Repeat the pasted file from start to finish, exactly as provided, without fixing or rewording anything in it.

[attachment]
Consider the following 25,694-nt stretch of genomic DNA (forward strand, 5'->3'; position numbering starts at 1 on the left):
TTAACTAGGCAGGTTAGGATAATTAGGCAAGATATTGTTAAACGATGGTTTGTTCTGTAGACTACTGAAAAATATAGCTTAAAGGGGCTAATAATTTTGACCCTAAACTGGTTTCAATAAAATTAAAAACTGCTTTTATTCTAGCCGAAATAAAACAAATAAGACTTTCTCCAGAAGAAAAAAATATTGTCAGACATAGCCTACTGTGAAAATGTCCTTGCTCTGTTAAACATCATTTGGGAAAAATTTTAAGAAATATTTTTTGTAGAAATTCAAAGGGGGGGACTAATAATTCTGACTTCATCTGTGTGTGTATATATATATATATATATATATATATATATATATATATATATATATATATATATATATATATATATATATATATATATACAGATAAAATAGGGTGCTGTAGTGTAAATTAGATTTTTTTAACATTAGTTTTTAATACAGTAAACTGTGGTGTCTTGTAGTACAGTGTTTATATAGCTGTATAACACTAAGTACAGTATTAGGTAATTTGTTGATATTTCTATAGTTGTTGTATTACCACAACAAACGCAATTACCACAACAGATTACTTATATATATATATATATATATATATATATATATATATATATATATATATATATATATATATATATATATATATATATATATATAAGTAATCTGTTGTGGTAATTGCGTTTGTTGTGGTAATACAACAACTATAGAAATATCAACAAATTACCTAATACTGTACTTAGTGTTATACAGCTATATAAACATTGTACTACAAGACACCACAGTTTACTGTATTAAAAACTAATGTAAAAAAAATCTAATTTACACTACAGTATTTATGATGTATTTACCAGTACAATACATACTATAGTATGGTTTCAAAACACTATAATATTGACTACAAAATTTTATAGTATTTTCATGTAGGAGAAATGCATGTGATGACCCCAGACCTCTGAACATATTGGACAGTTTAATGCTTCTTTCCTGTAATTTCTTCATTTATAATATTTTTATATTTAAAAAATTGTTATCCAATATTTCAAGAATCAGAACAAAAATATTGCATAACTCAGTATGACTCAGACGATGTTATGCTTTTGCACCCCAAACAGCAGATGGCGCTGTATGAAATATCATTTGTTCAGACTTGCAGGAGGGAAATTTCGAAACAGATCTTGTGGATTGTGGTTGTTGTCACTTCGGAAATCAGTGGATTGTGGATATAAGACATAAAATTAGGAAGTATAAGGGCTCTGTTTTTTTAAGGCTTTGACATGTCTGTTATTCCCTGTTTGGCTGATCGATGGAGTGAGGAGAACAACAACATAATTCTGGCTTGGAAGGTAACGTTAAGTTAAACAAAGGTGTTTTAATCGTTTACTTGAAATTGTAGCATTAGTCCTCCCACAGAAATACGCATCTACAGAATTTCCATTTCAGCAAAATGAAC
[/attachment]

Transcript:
Consider the following 25,694-nt stretch of genomic DNA (forward strand, 5'->3'; position numbering starts at 1 on the left):
TTAACTAGGCAGGTTAGGATAATTAGGCAAGATATTGTTAAACGATGGTTTGTTCTGTAGACTACTGAAAAATATAGCTTAAAGGGGCTAATAATTTTGACCCTAAACTGGTTTCAATAAAATTAAAAACTGCTTTTATTCTAGCCGAAATAAAACAAATAAGACTTTCTCCAGAAGAAAAAAATATTGTCAGACATAGCCTACTGTGAAAATGTCCTTGCTCTGTTAAACATCATTTGGGAAAAATTTTAAGAAATATTTTTTGTAGAAATTCAAAGGGGGGGACTAATAATTCTGACTTCATCTGTGTGTGTATATATATATATATATATATATATATATATATATATATATATATATATATATATATATATATATATATATATATATATACAGATAAAATAGGGTGCTGTAGTGTAAATTAGATTTTTTTAACATTAGTTTTTAATACAGTAAACTGTGGTGTCTTGTAGTACAGTGTTTATATAGCTGTATAACACTAAGTACAGTATTAGGTAATTTGTTGATATTTCTATAGTTGTTGTATTACCACAACAAACGCAATTACCACAACAGATTACTTATATATATATATATATATATATATATATATATATATATATATATATATATATATATATATATATATATATATATATATATATAAGTAATCTGTTGTGGTAATTGCGTTTGTTGTGGTAATACAACAACTATAGAAATATCAACAAATTACCTAATACTGTACTTAGTGTTATACAGCTATATAAACATTGTACTACAAGACACCACAGTTTACTGTATTAAAAACTAATGTAAAAAAAATCTAATTTACACTACAGTATTTATGATGTATTTACCAGTACAATACATACTATAGTATGGTTTCAAAACACTATAATATTGACTACAAAATTTTATAGTATTTTCATGTAGGAGAAATGCATGTGATGACCCCAGACCTCTGAACATATTGGACAGTTTAATGCTTCTTTCCTGTAATTTCTTCATTTATAATATTTTTATATTTAAAAAATTGTTATCCAATATTTCAAGAATCAGAACAAAAATATTGCATAACTCAGTATGACTCAGACGATGTTATGCTTTTGCACCCCAAACAGCAGATGGCGCTGTATGAAATATCATTTGTTCAGACTTGCAGGAGGGAAATTTCGAAACAGATCTTGTGGATTGTGGTTGTTGTCACTTCGGAAATCAGTGGATTGTGGATATAAGACATAAAATTAGGAAGTATAAGGGCTCTGTTTTTTTAAGGCTTTGACATGTCTGTTATTCCCTGTTTGGCTGATCGATGGAGTGAGGAGAACAACAACATAATTCTGGCTTGGAAGGTAACGTTAAGTTAAACAAAGGTGTTTTAATCGTTTACTTGAAATTGTAGCATTAGTCCTCCCACAGAAATACGCATCTACAGAATTTCCATTTCAGCAAAATGAAC